David Macey: Frantz Fanon: A Biography (2000–)

25 April 2018, dusan

“Born in Martinique, Frantz Fanon (1925–61) trained as a psychiatrist in Lyon before taking up a post in colonial Algeria. He had already experienced racism as a volunteer in the Free French Army, in which he saw combat at the end of the Second World War. In Algeria, Fanon came into contact with the Front de Libération Nationale, whose ruthless struggle for independence was met with exceptional violence from the French forces. He identified closely with the liberation movement, and his political sympathies eventually forced him out the country, whereupon he became a propagandist and ambassador for the FLN, as well as a seminal anticolonial theorist.

David Macey’s eloquent life of Fanon provides a comprehensive account of a complex individual’s personal, intellectual and political development. It is also a richly detailed depiction of postwar French culture. Fanon is revealed as a flawed and passionate humanist deeply committed to eradicating colonialism.”

First published by Picador, 2000
Second edition published by Verso, London, 2012
ISBN 9781844677733, 1844677737
xxii+639 pages

Reviews: Megan Vaughan (London Review of Books, 2001), Peter Lennon (The Guardian, 2001), Mark Christian (Journal of Colonialism and Colonial History, 2002), Gareth Stanton (History Workshop Journal, 2002), Ciaran Mulholland (Socialist World, 2002), Godwin Kwadwo Osei-Nyame (Research in African Literatures, 2004), Kirkus Reviews (2001), Publishers Weekly (2001), Stephen Howe (New Humanist, 2013).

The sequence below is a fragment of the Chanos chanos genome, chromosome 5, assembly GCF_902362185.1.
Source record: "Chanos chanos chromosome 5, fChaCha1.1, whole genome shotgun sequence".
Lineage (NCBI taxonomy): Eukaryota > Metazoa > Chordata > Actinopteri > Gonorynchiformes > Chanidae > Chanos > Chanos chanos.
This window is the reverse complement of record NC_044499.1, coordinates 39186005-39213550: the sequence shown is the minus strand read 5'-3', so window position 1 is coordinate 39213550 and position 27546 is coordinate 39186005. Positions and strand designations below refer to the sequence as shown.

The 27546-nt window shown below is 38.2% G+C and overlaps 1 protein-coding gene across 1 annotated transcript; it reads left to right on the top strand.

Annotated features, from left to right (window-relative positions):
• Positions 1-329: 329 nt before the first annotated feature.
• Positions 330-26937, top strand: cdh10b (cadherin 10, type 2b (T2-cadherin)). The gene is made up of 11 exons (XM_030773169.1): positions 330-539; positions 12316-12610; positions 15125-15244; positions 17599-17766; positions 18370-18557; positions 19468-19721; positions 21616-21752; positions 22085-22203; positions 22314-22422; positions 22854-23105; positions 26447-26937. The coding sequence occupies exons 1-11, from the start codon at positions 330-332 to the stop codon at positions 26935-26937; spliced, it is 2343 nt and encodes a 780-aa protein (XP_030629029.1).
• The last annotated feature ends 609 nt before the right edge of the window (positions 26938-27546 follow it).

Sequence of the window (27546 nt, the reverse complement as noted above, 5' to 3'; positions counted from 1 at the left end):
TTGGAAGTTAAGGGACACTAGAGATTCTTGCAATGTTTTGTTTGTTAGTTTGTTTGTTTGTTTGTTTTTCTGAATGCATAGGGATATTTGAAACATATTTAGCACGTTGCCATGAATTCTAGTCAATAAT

Interview with author (Theory, Culture & Society, 2011).

Publisher
WorldCat

HTML

John M. MacGregor: The Discovery of the Art of the Insane (1989)

10 February 2017, dusan

“This pioneering work, the first history of the art of the insane, scrutinizes changes in attitudes toward the art of the mentally ill from a time when it was either ignored or ridiculed, through the era when major figures in the art world discovered the extraordinary power of visual statements by psychotic artists such as Adolf Wölfli and Richard Dadd. John MacGregor draws on his dual training in art history and in psychiatry and psychoanalysis to describe not only this evolution in attitudes but also the significant influence of the art of the mentally ill on the development of modern art as a whole. His detailed narrative, with its strangely beautiful illustrations, introduces us to a fascinating group of people that includes the psychotic artists, both trained and untrained, and the psychiatrists, psychoanalysts, critics, and art historians who encountered their work.”

Publisher Princeton University Press, 1989
ISBN 0691040710, 9780691040714
xix+390 pages
via mutewar

Reviews: Aaron H. Esman (Hist Behavioral Sciences), Ellen Handler Spitz (Art Bulletin), Aaron H. Esman (JAPA).

WorldCat

PDF (24 MB)

See also Hans Prinzhorn’s Artistry of the Mentally Ill (1922–).

Eric R. Kandel: The Age of Insight: The Quest to Understand the Unconscious in Art, Mind, and Brain, from Vienna 1900 to the Present (2012)